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Amuse Girl by Hannah Raymond-Cox


  • Image of Amuse Girl by Hannah Raymond-Cox
  • Image of Amuse Girl by Hannah Raymond-Cox
  • Image of Amuse Girl by Hannah Raymond-Cox

Amuse Girl is a very bad pun on amuse-gueule, a free small dish sent out by the chef to awaken the diner’s palate before a posh meal. The concept of amuse-gueule is also unfairly perceived as slightly naughty because gueule is equivalent to gob. It’s been hypercorrected to amuse-bouche in Englishspeaking countries. This is hilarious because it’s still a filthy concept if your brain wants to interrogate the translation (is gob-amuser so much worse than mouth-amuser?). Despite the renaming, the unpredictable and inherently sensual nature of the amuse-gueule shines through.

From an elaborate imitation of caviar that turns out to be mushroom essence to just a blob of wasabi, I’ve had more amuses than hot dinners. Which makes sense, because they’re little touches of ideas. A good poem is a little touch of a big idea.

The following are poems intended to enliven the palate, satiate the mind, and make you feel like you’ve been on a weird-ass culinary journey. Please dig in!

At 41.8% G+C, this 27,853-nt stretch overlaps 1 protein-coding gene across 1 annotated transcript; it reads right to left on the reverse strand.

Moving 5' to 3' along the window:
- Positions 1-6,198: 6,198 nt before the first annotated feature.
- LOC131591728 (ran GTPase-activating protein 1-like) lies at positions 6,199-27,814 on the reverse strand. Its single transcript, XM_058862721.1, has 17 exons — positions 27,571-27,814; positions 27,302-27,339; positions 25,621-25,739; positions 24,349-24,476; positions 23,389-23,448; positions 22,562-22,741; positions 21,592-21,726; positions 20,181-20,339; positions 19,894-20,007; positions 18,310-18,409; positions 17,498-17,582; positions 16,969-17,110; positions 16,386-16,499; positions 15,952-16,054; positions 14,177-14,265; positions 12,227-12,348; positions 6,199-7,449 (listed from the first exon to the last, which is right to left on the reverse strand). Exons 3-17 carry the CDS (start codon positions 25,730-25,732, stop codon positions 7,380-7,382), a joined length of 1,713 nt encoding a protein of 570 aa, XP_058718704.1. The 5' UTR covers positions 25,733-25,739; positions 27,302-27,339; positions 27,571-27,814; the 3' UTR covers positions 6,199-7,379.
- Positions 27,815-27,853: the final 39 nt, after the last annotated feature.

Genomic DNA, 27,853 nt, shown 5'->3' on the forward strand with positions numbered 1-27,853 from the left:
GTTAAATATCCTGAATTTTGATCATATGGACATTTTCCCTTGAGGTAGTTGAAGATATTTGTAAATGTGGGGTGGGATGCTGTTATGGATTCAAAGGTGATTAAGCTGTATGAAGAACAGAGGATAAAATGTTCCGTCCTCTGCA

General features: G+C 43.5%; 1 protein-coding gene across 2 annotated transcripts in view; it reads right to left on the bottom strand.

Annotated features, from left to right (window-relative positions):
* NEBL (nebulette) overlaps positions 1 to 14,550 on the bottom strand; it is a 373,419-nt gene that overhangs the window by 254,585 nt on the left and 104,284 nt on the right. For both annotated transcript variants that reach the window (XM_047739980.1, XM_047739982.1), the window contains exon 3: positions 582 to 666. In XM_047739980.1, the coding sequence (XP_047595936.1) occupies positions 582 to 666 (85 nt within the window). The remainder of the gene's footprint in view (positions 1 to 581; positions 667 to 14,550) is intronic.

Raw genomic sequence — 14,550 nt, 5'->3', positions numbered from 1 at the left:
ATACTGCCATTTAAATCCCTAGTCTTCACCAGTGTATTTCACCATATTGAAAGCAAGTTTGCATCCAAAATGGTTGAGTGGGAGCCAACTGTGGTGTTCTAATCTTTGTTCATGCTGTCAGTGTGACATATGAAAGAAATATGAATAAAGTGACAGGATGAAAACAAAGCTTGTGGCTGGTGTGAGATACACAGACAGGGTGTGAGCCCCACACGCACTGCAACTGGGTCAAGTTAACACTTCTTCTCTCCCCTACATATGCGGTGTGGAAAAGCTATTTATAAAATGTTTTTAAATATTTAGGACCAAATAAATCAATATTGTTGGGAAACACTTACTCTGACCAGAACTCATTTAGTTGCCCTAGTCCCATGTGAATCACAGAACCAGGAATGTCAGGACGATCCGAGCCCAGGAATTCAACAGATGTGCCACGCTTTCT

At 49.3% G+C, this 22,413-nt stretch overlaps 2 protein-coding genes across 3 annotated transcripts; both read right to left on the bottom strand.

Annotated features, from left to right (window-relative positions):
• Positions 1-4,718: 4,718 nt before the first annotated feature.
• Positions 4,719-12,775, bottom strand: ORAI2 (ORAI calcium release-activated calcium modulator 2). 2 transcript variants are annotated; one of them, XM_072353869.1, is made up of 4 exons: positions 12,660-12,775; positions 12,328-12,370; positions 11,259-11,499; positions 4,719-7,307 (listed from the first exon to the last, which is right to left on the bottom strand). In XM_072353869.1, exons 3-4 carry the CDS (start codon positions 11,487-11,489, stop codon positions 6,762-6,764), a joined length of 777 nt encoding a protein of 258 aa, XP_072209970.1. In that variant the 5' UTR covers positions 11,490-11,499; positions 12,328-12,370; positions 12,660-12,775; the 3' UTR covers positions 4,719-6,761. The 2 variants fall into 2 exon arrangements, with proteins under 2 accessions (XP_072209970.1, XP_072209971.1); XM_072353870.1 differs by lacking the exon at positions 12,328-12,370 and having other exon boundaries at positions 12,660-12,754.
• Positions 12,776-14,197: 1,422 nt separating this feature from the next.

Hannah Raymond-Cox grew up in Hong Kong and San Francisco, and has bounced around the UK since age sixteen. She studied International Relations and Modern History at St Andrews alongside her career in poetry and her work includes original
plays, slam poetry pieces, and bespoke poems. Hannah won the Stanza Slam, was a National Poetry Slam Championships Finalist for Scotland, and performed on the BBC Stage at the Edinburgh Fringe. She has gigged everywhere from the Royal Albert Hall to a tiny dive bar in Hong Kong. When she is stressed she makes meringues.

"A deftly seasoned and savagely funny repast. Hannah Raymond-Cox lays out before her guests a table filled with chewy words and sweet and stinging flavours." - Fuchsia Dunlop

"one of the best poets to emerge from Scotland’s spoken word scene" - Eleanor Livingstone

"one of the finer examples of spoken word storytelling - not one to miss" - Freddie Alexander